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Black History Month

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This year’s theme is "Black Health and Wellness"

February is Black History Month, and we invite you to join us in observing the achievements of African Americans in U.S. history. This year we spotlight five African American trailblazers you may not be as familiar with, but who have made contributions in the field of health care. They are recognized in excerpts of the Congressional Record on govinfo. Visit the links to read more.

Dr. Regina Benjamin She is the former Surgeon General appointed by President Obama in 2009, and she is considered a force behind the first National Prevention Strategy. She is the first African American woman to become President of the State Medical Society of Alabama, and she is the founder and CEO of a rural clinic in Alabama. In the Congressional Record Volume 154, Issue 156 (September 28, 2008), she is congratulated for winning a John D. and Catherine T. MacArthur Foundation Fellowship. “The MacArthur Fellowship is awarded annually to individuals recognized for extraordinary originality and dedication in their creative pursuits and a marked capacity for self-direction.” Read a congratulations on her nomination as Surgeon General of the United States of America in the Congressional Record Volume 155, Issue 125 (September 8, 2009).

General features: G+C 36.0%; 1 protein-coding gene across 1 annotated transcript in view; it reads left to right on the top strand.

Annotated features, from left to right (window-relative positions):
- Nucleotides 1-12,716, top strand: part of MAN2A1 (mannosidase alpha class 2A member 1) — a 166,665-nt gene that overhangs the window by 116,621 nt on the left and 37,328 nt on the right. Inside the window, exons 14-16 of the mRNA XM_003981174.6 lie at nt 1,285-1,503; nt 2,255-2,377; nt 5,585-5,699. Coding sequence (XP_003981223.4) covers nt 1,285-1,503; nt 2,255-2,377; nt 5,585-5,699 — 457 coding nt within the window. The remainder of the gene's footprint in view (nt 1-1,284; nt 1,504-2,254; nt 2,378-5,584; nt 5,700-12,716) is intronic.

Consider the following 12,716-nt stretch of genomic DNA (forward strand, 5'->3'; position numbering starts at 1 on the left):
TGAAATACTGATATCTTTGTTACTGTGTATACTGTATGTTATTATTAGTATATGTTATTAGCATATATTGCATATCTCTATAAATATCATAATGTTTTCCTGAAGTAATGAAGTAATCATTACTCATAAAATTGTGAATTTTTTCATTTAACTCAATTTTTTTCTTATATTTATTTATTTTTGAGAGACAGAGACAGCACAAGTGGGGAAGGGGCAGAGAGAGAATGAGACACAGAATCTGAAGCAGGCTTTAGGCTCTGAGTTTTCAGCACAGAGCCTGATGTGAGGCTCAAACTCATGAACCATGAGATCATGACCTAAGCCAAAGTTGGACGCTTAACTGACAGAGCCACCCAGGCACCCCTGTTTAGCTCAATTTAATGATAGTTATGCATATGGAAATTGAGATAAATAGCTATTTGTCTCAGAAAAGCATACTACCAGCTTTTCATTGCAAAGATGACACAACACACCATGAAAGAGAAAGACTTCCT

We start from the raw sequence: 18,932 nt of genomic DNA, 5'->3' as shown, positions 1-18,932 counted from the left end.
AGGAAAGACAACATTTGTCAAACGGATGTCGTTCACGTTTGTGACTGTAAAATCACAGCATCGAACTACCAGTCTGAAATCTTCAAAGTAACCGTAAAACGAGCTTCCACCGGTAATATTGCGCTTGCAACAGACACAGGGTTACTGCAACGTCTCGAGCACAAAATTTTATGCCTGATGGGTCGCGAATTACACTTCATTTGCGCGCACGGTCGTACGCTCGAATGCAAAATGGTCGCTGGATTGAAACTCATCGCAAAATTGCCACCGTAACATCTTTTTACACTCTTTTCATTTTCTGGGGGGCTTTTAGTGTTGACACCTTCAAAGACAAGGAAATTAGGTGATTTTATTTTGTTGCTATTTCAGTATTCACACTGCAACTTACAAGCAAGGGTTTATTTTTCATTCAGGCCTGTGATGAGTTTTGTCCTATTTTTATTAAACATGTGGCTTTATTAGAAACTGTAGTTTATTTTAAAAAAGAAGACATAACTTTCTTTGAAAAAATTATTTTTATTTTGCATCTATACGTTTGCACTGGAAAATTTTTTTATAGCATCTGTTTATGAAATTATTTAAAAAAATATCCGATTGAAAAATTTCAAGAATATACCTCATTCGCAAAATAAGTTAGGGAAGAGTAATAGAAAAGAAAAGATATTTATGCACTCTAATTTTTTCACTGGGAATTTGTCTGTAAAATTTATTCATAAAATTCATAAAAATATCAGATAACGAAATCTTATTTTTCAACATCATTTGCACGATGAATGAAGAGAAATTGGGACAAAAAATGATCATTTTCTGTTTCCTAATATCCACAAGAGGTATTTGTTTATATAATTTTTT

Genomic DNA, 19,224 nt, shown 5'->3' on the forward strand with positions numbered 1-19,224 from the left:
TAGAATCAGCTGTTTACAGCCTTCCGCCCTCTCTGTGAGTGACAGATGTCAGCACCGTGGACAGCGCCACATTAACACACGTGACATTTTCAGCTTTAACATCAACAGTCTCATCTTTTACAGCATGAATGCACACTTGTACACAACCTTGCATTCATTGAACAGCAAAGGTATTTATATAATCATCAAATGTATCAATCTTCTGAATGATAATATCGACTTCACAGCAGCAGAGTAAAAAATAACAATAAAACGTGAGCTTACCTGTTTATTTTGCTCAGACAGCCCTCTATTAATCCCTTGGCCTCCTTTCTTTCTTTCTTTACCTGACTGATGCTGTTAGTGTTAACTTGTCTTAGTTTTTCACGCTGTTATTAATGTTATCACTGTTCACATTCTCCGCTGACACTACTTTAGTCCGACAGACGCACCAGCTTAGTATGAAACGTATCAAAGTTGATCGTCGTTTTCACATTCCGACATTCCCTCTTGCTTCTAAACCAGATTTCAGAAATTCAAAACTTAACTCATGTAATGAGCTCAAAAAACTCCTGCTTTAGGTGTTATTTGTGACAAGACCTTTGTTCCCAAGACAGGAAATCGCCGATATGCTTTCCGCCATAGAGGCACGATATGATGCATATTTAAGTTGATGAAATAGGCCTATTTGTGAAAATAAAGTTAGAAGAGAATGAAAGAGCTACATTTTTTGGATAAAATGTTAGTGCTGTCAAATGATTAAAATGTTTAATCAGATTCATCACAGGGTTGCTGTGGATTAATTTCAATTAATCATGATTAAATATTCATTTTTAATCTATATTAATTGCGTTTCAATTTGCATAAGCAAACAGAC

Dr. James McCune Smith – In 1837, he became the first African American to receive a medical degree. In the Congressional Record Volume 159, Issue 88 (June 19, 2013), it is stated that “In fact, the nation’s first African-American doctor, Dr. James McCune Smith was barred from attending medical school in New York City, where he lived, so he attended medical school in Scotland and obtained his degree in 1837. He then returned to New York, set up a medical practice in lower Manhattan, and became the resident physician at an orphanage.” He was also the first African American to own and operate a pharmacy in the U.S. and publish peer-reviewed articles in medical journals.

Mary Eliza Mahoney – She was the first African American woman to become a licensed registered nurse in the U.S. Black women were often excluded from formal mainstream nursing education and training, but she graduated in 1905 from New England Hospital for Women and Children. She went on to become a well-respected private nurse and a member of the American Nurses Association. She was also a notable activist in the nursing field and a supporter of women’s suffrage. In a tribute to her in the Congressional Record Volume 152, Issue 117 (September 19, 2006), it is stated that “Ms. Mahoney changed the face of nursing as the first African American woman. Afterwards, black students were accepted at school as long as they met the requirements. Not only did she pave the way for African Americans as nurses, she advocated for them.” Read more honors in the Congressional Record Volume 150, Issue 22 (February 26, 2004), and the Congressional Record Volume 152, Issue 38 (March 30, 2006),